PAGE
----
"The Voice" winner signs with Taylor Swift's record label
Danielle Bradbery will record her debut album with Big Machine Records.
Comedy Central greenlights a Ben Stiller-produced stand-up comedy series
"The Meltdown with Jonah and Kumail" will star comedians Jonah Ray and Kumail Nanjiani.
Let’s say my favorite show is "Mad Men," and I tell people as such. They’d probably think, “Good show” or, “I like when Don Draper smokes that cigarette.” They’d probably not think, “Well clearly you love period television and shows about advertising.” Because TV has the power to present layered, nuanced character studies no matter the setting. Showrunners, with multiple seasons at their disposal, have plenty of time. We all know this.
Imagine that same conversation, but instead of "Mad Men" I say "Battlestar Galactica." The new one, not the original. I bet most people would have the same thought: “Neeeeeeeeeeeerd!” Why? The answer is the core of a larger trend in Emmy voting.
Part 5 of our journey through the Emmy ballot brings us to our first lead category: Outstanding Lead Actor in a Drama Series. As always, Fienberg will attempt to rank the contenders from most likely to least likely to be nominated, throwing in a bunch of preferential wild cards along the way. And, as always, I will pretend that I am an actual Academy member who has a ballot and therefore has to narrow his choices down to six people.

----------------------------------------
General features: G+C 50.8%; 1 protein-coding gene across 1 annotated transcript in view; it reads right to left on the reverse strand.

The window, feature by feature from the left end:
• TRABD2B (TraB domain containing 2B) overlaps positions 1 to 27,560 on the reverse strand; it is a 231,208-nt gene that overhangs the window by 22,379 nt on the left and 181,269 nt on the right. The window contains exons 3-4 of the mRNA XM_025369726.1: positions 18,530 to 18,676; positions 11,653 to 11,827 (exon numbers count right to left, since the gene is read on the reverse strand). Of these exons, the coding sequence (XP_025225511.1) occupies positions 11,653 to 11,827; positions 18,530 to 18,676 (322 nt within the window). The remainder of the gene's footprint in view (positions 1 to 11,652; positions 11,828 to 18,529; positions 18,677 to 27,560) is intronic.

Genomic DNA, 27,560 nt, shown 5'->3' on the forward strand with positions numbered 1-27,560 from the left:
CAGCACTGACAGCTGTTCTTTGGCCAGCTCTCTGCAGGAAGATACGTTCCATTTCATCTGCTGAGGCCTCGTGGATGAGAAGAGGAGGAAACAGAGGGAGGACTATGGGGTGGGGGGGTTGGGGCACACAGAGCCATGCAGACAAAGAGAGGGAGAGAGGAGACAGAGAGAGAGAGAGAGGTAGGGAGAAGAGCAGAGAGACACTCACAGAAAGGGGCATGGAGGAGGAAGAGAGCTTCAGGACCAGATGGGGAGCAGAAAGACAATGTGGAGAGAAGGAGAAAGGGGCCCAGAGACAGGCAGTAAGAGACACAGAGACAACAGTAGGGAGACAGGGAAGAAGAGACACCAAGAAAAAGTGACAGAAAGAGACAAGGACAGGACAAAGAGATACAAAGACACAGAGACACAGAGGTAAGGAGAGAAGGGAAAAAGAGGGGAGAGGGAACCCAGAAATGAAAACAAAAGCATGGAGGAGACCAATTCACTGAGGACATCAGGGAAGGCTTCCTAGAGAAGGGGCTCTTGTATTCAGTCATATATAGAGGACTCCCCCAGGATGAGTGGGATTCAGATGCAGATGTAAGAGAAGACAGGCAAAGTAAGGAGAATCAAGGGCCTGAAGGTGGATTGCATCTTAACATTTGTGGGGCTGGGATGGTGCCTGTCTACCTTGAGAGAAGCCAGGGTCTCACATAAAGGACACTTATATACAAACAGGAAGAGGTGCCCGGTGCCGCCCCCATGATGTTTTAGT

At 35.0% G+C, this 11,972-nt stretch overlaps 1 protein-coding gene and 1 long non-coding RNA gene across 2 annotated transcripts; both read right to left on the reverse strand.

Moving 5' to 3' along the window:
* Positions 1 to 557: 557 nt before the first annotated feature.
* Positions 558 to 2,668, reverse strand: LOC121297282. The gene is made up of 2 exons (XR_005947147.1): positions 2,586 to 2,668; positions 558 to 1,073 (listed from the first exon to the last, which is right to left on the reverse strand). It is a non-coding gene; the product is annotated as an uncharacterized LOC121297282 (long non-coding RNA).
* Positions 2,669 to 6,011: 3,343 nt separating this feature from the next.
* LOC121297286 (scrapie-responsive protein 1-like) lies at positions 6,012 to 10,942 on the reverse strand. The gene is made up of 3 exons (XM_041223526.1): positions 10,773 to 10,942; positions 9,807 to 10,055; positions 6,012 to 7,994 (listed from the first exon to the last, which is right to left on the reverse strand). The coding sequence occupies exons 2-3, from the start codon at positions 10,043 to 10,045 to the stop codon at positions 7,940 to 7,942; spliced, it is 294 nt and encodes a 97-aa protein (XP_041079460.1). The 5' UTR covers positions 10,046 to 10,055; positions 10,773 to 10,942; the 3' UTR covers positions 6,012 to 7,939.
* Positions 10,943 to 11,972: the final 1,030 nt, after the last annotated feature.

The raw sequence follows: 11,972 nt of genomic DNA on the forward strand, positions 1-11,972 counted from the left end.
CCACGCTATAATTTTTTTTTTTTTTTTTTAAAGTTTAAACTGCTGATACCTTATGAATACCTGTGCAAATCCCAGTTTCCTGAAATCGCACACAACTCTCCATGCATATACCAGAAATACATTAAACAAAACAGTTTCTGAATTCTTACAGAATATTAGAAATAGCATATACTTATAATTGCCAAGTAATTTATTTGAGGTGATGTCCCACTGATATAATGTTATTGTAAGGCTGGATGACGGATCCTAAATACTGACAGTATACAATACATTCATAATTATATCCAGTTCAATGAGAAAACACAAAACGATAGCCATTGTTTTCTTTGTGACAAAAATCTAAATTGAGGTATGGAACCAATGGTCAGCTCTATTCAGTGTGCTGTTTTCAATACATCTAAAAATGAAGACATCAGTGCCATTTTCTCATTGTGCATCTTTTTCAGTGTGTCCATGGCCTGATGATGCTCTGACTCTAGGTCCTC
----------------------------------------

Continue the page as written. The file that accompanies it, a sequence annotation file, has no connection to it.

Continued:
Same rules apply: we are working off of the actual Emmy ballot, so we can't nominate people who didn't submit themselves (like if I wanted to nominate Tony Hale for "Arrested Development" rather than "Veep"), and we have to consider people in the category they submitted themselves for, even if that means supporting actors submitting as leads (Rob Lowe, every year) or vice versa (Amy Schumer as supporting for a show that's named after her).
Dan's exhaustive analysis is here, and embedded below (click Launch Gallery to see it), and my picks are coming right up.
"James Gandolfini was real. He was special. You could feel it"
"Friends felt it," says Matt Zoller Seitz, who first met Gandolfini in late 1998, covering "The Sopranos" for New Jersey's Star-Ledger, just before the HBO series premiered. "Colleagues felt it," he says. "People who talked to him for five minutes and never saw him again felt it. People who never met him in person and knew him only through his performance on 'The Sopranos' felt it. It was real. It was deep. It was true. James Gandolfini had an authentic connection with viewers. Everyone who watched him perform, in a starring role or a bit part, came away feeling understood."